(Steven Felgate) #1

1.1 What Our Ancestors Knew

Learning Objectives

  • Describe how our ancestors improved food with the use of invisible microbes

  • Describe how the causes of sickness and disease were explained in ancient times, prior to the invention of the

  • Describe key historical events associated with the birth of microbiology

Most people today, even those who know very little about microbiology, are familiar with the concept of microbes, or
“germs,” and their role in human health. Schoolchildren learn about bacteria, viruses, and other microorganisms, and
many even view specimens under a microscope. But a few hundred years ago, before the invention of the microscope,
the existence of many types of microbes was impossible to prove. By definition,microorganisms, ormicrobes, are
very small organisms; many types of microbes are too small to see without a microscope, although some parasites
and fungi are visible to the naked eye.

Humans have been living with—and using—microorganisms for much longer than they have been able to see them.
Historical evidence suggests that humans have had some notion of microbial life since prehistoric times and have
used that knowledge to develop foods as well as prevent and treat disease. In this section, we will explore some of the
historical applications of microbiology as well as the early beginnings of microbiology as a science.

Fermented Foods and Beverages

People across the world have enjoyed fermented foods and beverages like beer, wine, bread, yogurt, cheese,
and pickled vegetables for all of recorded history. Discoveries from several archeological sites suggest that even
prehistoric people took advantage of fermentation to preserve and enhance the taste of food. Archaeologists studying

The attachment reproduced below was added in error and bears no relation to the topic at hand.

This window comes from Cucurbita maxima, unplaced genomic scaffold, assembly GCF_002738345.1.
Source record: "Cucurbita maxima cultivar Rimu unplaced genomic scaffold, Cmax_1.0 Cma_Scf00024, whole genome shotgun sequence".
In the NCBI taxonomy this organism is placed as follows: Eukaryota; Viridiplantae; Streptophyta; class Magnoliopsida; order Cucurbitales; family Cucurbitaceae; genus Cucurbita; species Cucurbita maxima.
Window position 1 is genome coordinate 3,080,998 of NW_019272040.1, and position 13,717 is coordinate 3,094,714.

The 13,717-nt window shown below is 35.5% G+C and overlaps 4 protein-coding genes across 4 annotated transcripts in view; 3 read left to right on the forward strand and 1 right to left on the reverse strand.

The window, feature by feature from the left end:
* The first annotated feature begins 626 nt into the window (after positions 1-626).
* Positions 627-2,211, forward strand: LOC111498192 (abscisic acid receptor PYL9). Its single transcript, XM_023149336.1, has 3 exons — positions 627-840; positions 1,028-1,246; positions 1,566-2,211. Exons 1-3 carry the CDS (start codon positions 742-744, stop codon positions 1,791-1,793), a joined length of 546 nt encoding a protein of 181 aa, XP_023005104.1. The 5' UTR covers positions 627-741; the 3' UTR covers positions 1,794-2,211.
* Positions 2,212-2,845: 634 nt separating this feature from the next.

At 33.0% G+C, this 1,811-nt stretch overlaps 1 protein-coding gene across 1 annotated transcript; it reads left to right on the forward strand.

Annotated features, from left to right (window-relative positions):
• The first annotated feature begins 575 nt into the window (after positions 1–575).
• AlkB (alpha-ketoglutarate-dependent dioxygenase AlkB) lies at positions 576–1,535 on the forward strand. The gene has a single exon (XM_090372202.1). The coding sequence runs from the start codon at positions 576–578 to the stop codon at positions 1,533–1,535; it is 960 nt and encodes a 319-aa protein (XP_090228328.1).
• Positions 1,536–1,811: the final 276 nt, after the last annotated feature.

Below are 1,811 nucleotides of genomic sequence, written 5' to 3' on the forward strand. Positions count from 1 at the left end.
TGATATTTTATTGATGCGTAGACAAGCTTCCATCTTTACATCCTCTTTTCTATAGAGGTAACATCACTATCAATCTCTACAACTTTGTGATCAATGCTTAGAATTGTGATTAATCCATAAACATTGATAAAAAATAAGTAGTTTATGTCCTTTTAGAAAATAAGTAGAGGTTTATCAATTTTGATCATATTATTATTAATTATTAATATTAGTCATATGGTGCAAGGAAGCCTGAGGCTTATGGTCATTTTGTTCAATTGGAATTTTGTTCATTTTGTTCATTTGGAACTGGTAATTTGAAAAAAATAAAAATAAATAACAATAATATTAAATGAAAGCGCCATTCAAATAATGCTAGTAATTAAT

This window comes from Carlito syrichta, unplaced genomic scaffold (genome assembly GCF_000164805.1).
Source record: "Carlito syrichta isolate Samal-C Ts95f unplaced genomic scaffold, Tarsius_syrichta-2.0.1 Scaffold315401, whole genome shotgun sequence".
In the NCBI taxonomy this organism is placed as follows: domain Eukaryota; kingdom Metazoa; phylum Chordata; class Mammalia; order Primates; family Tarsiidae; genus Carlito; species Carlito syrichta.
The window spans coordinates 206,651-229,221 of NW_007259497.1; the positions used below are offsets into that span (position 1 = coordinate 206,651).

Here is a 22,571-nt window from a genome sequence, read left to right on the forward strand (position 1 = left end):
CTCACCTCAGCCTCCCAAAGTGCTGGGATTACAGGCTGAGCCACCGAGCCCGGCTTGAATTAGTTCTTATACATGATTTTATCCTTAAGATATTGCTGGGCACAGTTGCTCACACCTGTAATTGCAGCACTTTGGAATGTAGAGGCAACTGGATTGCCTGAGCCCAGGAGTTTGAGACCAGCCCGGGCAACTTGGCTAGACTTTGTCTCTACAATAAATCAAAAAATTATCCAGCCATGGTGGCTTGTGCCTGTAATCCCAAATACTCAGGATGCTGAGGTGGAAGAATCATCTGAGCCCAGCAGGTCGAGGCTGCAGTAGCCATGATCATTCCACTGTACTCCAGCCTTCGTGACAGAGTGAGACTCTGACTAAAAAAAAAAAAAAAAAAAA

pottery jars from a Neolithic village in China found that people were making a fermented beverage from rice, honey,
and fruit as early as 7000 BC.[2]

Production of these foods and beverages requires microbial fermentation, a process that uses bacteria, mold, or yeast
to convert sugars (carbohydrates) to alcohol, gases, and organic acids (Figure 1.3). While it is likely that people first
learned about fermentation by accident—perhaps by drinking old milk that had curdled or old grape juice that had
fermented—they later learned to harness the power of fermentation to make products like bread, cheese, and wine.

Figure 1.3 A microscopic view ofSaccharomyces cerevisiae, the yeast responsible for making bread rise (left).
Yeast is a microorganism. Its cells metabolize the carbohydrates in flour (middle) and produce carbon dioxide, which
causes the bread to rise (right). (credit middle: modification of work by Janus Sandsgaard; credit right: modification of
work by “MDreibelbis”/Flickr)

  1. P.E. McGovern et al. “Fermented Beverages of Pre- and Proto-Historic China.”Proceedings of the National Academy of Sciences of the
    United States of America1 no. 51 (2004):17593–17598. doi:10.1073/pnas.0407921102.

6 Chapter 1 | An Invisible World

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